Kenneth Branagh looks quite good, yes detectives are in his wheelhouse. He pretty much carried Wallander.

Calvin Law said...

I think Branagh sounds okay but looks awful. The rest of the cast look great though, especially Dafoe and Gad.

Charles Heiston said...

The cast seems good, i'm not that big on Branagh past Hamlet but he seems like an alright choice.

Anonymous said...

Could it be an Oscar contender? has an awards friendly release date, plus potential for acting, the original did so well.

Louis Morgan said...

Tahmeed:

Ask me again in the results.

Calvin:

That scene is brilliant in terms of the lighting from Cheyenne's own shadowy entrance to Harmonica being revealed through the lantern, and perfect in terms of playing with whether or not either of the men's intentions are noble or not.

4.5.

Luke:

Funny enough on this watch I thought he was supporting.

Anonymous:

Were those more contacts on Depp? He needs a restraining order from them. Aside from that I didn't care for the trailer as a trailer just in terms of that extremely ill-fitting song and that VR shot. The material though should fit Branagh's strengths as a director, and I'm glad it seems like he won't be going too big as Poirot, well other than in terms of the mustache.

Anonymous said...

I wonder if the story will be exactly the same, because lets face it pretty much everyone knows who did it so it would be clever if they actually changed it otherwise why remake a murder mystery?

Tahmeed Chowdhury said...

As much as I actually enjoy the music of Imagine Dragons, I am pretty sick of their work being overused in trailers and TV shows.
Louis: How close is Clark Gable to being your win for 1939?

Calvin Law said...

Louis, what are your thoughts on Michael K. Williams in The Night Of, and Joe Keery in Stranger Things?

Charles Heiston said...

I'll admit that i quite liked Finney in the original.

Tahmeed Chowdhury said...

Louis: Your overall thoughts on the Emmy system for acting awards (the episode/tape submission system). Also, what do you think could be an alternative?

Michael McCarthy said...

Fonda's pretty easily supporting for me, though I might need a re-watch in order to place Cardinale.

Michael McCarthy said...

Also I just wanted to throw in that in regards to the scene Calvin mentioned, Cheyenne swinging the lamp at Harmonica is one of my favorite shots of all time. The last time I watched it it almost made me cry with how good it was.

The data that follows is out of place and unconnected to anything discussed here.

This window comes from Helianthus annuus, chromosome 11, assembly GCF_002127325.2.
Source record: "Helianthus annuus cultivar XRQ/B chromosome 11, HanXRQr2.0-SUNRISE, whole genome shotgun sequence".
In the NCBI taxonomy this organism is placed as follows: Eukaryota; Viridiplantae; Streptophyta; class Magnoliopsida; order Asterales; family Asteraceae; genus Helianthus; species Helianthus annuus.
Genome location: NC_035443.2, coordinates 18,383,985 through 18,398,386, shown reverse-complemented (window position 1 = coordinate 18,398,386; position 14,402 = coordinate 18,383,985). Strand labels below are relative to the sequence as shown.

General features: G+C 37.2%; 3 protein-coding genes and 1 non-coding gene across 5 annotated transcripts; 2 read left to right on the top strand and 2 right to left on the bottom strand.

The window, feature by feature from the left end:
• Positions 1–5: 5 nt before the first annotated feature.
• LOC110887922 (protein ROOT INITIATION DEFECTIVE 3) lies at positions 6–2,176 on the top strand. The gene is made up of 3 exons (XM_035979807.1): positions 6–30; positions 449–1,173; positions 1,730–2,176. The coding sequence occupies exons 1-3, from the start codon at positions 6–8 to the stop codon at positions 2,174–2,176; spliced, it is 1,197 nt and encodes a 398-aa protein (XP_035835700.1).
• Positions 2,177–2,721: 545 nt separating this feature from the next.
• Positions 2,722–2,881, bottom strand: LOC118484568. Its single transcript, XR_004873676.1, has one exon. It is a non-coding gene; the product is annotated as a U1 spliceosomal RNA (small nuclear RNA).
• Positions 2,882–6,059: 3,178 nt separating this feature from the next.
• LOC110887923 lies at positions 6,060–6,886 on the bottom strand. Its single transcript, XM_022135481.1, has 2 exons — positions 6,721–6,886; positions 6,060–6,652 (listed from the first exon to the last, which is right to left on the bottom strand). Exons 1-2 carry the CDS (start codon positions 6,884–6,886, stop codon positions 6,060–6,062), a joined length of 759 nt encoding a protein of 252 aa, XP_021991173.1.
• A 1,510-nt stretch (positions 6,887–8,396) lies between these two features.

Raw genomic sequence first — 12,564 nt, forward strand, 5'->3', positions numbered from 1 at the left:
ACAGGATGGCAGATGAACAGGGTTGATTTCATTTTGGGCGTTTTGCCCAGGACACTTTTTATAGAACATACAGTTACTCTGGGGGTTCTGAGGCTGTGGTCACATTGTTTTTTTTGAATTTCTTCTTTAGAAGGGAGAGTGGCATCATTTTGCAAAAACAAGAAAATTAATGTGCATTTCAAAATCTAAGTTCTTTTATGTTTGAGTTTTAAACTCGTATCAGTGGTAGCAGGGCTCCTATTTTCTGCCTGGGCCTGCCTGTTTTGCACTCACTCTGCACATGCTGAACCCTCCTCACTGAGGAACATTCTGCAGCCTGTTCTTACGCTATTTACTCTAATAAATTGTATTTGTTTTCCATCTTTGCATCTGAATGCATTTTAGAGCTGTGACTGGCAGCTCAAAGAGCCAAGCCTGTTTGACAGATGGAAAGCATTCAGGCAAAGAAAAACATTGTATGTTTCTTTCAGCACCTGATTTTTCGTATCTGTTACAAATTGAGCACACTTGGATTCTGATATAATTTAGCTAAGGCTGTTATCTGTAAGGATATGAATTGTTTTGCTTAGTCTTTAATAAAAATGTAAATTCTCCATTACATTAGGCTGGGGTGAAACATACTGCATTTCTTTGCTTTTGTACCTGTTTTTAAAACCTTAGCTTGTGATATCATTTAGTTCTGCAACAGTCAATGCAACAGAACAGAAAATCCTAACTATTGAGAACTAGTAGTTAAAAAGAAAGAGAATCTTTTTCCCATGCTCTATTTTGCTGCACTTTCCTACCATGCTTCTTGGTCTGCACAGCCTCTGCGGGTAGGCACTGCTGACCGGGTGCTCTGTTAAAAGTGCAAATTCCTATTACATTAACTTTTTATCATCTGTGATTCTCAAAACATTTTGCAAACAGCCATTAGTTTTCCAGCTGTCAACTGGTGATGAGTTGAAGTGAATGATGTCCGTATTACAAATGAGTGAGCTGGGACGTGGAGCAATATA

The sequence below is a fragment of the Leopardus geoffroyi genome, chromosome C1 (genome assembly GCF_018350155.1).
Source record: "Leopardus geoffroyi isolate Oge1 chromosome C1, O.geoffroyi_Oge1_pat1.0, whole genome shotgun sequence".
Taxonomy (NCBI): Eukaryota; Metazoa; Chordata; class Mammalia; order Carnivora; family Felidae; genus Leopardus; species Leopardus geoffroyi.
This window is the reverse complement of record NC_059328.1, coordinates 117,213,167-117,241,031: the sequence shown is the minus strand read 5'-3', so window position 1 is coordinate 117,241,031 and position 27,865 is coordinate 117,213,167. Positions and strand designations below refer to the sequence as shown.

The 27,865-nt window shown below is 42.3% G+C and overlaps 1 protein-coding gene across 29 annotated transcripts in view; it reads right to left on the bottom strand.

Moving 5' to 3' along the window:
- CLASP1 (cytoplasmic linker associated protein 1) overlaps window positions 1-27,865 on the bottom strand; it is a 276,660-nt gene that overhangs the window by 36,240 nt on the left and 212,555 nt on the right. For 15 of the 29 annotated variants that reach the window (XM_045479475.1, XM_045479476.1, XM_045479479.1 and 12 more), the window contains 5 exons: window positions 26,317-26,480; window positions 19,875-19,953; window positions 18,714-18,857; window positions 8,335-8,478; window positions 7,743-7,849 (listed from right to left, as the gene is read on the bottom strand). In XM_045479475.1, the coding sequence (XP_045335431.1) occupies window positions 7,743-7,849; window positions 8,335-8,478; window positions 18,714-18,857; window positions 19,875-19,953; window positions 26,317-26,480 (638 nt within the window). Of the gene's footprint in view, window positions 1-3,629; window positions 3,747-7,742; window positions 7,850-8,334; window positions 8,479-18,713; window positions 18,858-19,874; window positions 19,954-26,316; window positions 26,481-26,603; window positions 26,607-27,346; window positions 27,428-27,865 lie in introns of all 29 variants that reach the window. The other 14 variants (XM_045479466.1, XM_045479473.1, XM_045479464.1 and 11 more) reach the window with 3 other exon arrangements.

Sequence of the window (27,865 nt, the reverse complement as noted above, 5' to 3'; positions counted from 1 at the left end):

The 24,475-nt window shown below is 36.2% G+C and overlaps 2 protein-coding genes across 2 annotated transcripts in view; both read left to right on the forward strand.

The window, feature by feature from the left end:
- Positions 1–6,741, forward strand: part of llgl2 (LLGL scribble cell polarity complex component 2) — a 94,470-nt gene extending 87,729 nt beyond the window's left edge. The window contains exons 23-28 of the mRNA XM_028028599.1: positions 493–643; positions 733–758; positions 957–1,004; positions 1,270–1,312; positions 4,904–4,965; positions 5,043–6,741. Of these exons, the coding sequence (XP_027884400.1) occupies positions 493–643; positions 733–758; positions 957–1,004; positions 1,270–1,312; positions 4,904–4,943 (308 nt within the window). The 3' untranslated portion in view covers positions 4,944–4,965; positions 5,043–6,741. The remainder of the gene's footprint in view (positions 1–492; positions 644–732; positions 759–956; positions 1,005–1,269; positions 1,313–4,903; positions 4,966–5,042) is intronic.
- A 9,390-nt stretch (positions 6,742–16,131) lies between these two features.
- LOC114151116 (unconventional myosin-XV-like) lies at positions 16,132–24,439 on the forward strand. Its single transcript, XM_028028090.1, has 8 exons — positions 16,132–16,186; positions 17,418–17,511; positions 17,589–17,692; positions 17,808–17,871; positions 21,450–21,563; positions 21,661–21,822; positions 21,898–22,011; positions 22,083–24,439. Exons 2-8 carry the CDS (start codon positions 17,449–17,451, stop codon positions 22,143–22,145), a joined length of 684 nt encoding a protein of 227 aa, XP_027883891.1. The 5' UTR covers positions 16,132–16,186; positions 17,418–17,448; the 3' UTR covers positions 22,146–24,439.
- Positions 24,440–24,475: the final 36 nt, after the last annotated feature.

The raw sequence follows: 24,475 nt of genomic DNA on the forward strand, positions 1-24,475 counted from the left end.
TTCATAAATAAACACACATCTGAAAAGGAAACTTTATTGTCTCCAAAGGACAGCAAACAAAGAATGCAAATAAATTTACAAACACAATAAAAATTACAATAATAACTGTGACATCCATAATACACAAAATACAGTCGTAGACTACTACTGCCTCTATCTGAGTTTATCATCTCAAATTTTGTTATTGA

Louis Morgan said...

Tahmeed:

I'll say it's a either or between him and Laughton.

Anonymous:

I don't think they will given it's Branagh and he tends to stick to the source material.

Calvin:

Williams - (It is the role he basically is typecast as but hey he's great at it. He offers such a charismatic presence that he makes it absolutely believable that he is basically the king of the prison. He's good in the way he brings really a certain warmth in his performance creating this sense of sincerity that he wants to help him. Williams though is so elegantly, without raising his voice or doing much of anything violent, to convey the menace even in his particularly graceful criminal. It's great work from him even if it is in his usual wheelhouse.)

Keery - (He is properly obnoxious in his charm that is no way convincing probably to most viewers including myself, but in the right way in that you can see how his routine might work with say less mature crowd. Keery though actually does do fairly well not to become ridiculous either when his character reveals his true colors, portraying mostly as an overdone bluster, which allows his transition to a better side feel rather natural.)

Tahmeed:

Where it is quite possible to view the majority of Oscar contenders in a given year it is impossible to watch every television performance of merit properly. I don't think the submission really works even for sitcoms it offers such a narrow view that benefits flashy or even simple performances that you can understand fully from a single episode. For dramas though it is even worse in that performances working with a season arc will not be in play, which is probably why Giancarlo Esposito could not win since you needed to see multiple episodes to understand what he was doing with the role.

I will say it was better when the voters had to sign off on viewing the tapes since at least then it wasn't just the popular name that won now it's even worse though.

I don't think that is a fair system but I also don't see how you could do it any other way. There's a reason the Emmy's are less prestigious and the winners are so often forgotten. It just is impossible to watch everything making them sort of pointless.

Michael McCarthy said...

T -20 minutes until Wonder Woman.

Anonymous said...

Louis: Your thoughts on Frank Welker's Galvatron and Dick Gautier's Rodimus Prime.

Luke Higham said...

Saw Wonder Woman, I enjoyed it quite alot, especially it's First Avenger-esque second act.

Gadot/Pine - 4 (They have such fantastic chemistry together. As with Dawn Of Justice, Gadot makes for a very convincing badass & carried the film very well and Pine delivered some great character work as well, he also would've been a great choice for Pitt's role in Allied)